“I’m upset,” Stephen Colbert said when he sat down at his desk Tuesday night. ‘We all have jobs to do, right? I’m doing my job right now, and I’ve got these cameras in here to prove it. And after the attacks in Orlando, Florida, I thought maybe the government might do their job and pass any kind of law, even a fig leaf to justify their existence. Well, for thinking that, I owe myself an apology.”
As the Late Show host explained, the Senate did manage to hold a vote this week on a few different moderate gun control measures that would have made strides in the effort to keep guns out of the hands of potential terrorists, but perhaps unsurprisingly, they all failed to pass. “They couldn’t even agree to keep people on the terror watch list from buying high-powered assault rifles,” he said, adding that it was “easy to feel hopeless” when the media predicted nothing would come of the various partisan bills.
“I don’t understand you senators,” Colbert said. “Ninety-two percent of Americans want to expand background checks for gun buyers, and you just ignore them. Since when does 8 percent of the population get to have total control of an issue? That’s like taking your entire family on a cross-country car trip and letting grandma choose all the music.”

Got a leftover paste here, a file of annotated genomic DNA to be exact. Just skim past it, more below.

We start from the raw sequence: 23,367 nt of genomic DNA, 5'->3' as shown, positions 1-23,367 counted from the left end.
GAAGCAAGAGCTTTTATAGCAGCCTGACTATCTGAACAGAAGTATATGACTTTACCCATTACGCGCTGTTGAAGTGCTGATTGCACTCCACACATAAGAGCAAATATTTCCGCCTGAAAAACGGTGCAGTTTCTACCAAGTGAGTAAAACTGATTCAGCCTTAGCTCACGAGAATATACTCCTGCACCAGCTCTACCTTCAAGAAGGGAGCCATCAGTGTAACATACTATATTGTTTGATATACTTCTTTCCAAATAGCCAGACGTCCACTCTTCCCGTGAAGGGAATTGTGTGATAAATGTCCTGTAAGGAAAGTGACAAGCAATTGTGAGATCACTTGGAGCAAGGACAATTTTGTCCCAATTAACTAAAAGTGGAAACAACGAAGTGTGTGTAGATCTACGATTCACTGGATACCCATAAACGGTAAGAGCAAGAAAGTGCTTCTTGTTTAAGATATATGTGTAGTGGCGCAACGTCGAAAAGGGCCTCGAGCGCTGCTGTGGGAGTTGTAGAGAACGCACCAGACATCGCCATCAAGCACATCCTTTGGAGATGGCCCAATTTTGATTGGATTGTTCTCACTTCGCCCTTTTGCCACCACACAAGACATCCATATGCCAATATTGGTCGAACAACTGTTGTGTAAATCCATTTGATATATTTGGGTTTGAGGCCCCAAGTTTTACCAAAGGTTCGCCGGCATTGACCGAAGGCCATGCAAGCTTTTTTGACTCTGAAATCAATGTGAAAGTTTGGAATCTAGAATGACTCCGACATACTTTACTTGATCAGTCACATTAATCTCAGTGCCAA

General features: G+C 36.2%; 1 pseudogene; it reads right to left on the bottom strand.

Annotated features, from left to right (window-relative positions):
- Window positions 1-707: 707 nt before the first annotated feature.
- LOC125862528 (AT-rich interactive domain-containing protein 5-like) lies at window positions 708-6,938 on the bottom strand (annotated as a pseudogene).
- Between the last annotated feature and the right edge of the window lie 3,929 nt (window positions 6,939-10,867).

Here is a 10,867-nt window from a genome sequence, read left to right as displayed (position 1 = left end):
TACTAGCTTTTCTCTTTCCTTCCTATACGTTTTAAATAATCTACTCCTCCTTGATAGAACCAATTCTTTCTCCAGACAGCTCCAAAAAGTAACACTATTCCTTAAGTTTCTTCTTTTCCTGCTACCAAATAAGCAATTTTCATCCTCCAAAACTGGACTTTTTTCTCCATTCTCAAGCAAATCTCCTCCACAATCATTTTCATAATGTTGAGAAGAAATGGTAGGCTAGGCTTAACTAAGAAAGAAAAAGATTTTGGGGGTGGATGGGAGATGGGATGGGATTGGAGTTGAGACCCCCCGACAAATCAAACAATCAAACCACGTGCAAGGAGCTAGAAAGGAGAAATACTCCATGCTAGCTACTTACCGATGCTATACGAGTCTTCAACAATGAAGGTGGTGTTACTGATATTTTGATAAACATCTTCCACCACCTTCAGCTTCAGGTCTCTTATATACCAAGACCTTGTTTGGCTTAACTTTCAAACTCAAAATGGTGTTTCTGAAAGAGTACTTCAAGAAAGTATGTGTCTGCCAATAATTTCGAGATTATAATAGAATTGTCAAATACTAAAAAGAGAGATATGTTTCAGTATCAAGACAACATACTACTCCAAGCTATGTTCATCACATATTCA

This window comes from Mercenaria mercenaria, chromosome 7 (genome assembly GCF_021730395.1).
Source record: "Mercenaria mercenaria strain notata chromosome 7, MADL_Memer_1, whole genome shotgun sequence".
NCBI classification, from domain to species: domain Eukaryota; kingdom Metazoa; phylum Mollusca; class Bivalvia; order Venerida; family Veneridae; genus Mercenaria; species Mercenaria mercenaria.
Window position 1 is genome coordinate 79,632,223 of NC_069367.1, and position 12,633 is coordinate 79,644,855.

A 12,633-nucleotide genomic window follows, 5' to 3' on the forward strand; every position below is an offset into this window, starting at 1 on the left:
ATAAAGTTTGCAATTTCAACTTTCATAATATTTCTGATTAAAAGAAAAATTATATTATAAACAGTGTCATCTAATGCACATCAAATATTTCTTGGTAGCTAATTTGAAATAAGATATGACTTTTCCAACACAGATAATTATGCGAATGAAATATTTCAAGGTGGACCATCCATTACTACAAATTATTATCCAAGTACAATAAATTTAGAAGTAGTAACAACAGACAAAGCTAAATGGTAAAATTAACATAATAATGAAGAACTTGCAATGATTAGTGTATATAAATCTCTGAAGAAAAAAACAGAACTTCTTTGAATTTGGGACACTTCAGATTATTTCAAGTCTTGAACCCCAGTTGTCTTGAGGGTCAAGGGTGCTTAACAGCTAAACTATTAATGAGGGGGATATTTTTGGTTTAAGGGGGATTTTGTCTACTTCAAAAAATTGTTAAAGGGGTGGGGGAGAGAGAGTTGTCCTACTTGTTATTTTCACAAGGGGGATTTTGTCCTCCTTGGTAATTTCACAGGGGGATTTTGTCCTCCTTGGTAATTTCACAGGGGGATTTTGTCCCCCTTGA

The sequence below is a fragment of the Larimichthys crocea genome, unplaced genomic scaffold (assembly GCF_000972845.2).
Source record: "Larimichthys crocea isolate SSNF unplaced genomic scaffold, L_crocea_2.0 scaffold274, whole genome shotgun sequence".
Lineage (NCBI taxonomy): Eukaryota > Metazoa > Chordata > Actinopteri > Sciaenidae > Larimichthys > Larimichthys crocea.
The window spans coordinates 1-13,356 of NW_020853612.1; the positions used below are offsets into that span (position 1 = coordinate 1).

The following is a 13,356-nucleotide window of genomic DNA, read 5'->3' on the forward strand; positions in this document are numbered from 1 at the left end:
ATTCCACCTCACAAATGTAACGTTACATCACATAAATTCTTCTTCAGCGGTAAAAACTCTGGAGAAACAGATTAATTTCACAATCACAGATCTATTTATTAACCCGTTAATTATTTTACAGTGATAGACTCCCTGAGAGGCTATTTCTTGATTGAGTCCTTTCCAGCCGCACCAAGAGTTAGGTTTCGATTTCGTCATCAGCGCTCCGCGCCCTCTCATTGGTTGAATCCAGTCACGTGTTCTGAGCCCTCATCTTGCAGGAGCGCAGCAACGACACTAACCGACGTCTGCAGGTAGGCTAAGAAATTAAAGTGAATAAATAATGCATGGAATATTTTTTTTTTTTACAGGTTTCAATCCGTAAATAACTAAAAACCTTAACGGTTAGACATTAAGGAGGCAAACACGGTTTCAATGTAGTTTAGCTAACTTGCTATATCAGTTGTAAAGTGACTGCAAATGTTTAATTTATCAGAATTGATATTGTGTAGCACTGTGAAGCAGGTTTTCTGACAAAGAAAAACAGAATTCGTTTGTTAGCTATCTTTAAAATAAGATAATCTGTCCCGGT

For a moment, it seemed like Colbert might continue down the overly reasonable and deferential path he went down during his post-Orlando interview with Bill O’Reilly, but then he stopped himself. “You know what? Fuck that. I’m going to take the gloves off,” he said.
“Hey, Senate, I’ve seen bugs trapped in amber move faster than you,” Colbert said, mic in hand. “Hey, you guys think a terrorist watch list is when you put Homeland on your Netflix queue. You know what? You might as well ask the gun lobby to check for a hernia, as long as they’ve got your balls in their hand.”
Even worse, he added, “You accomplish so little that Kylie Jenner wants to know what the hell you do for a living” and “You are so divided, you couldn’t come together if you had 30 hours and a reach-around from Sting.”
As the host said at the end of the segment, he was “still upset” but he felt a “little better” after giving Congress a piece of his mind.